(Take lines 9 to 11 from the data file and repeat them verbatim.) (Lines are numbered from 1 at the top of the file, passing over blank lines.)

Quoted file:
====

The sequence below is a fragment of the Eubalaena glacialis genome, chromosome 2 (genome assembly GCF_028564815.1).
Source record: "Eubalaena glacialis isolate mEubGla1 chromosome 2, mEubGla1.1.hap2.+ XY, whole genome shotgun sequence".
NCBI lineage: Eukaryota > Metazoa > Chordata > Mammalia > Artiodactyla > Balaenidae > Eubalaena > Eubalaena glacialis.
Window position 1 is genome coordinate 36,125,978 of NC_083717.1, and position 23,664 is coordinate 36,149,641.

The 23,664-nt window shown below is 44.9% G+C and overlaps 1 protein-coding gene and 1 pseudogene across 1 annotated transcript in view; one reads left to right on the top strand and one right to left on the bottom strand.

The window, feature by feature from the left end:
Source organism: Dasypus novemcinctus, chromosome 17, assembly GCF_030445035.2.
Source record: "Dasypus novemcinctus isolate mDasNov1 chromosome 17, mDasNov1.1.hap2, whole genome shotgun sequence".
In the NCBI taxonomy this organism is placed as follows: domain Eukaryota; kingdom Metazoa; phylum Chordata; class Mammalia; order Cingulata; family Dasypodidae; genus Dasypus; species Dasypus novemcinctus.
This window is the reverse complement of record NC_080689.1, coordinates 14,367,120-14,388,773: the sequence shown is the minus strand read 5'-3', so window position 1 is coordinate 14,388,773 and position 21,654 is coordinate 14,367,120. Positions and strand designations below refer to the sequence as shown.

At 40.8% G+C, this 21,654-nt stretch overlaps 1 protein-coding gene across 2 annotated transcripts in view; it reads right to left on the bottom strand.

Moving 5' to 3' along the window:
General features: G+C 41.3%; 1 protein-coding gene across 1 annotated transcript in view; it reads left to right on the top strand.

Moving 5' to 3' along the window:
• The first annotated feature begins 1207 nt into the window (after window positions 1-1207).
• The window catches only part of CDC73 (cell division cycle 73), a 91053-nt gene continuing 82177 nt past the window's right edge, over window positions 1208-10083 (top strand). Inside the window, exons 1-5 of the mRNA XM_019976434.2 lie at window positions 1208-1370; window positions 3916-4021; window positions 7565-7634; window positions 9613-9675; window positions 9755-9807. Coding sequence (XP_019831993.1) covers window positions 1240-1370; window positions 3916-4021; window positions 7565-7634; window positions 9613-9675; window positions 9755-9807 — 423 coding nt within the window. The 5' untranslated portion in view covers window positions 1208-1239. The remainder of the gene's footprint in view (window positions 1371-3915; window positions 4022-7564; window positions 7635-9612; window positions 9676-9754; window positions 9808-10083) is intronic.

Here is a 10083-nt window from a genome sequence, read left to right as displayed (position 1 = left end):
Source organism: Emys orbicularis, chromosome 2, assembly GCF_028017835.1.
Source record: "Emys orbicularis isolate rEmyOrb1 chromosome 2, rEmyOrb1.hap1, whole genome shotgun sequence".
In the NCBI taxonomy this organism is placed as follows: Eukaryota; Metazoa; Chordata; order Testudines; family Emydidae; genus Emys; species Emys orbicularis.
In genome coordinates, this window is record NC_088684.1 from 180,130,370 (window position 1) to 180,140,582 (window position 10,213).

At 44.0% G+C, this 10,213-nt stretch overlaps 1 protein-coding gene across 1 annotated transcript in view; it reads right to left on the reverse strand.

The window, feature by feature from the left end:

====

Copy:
In the NCBI taxonomy this organism is placed as follows: domain Eukaryota; kingdom Metazoa; phylum Chordata; class Mammalia; order Cingulata; family Dasypodidae; genus Dasypus; species Dasypus novemcinctus.
This window is the reverse complement of record NC_080689.1, coordinates 14,367,120-14,388,773: the sequence shown is the minus strand read 5'-3', so window position 1 is coordinate 14,388,773 and position 21,654 is coordinate 14,367,120. Positions and strand designations below refer to the sequence as shown.

At 40.8% G+C, this 21,654-nt stretch overlaps 1 protein-coding gene across 2 annotated transcripts in view; it reads right to left on the bottom strand.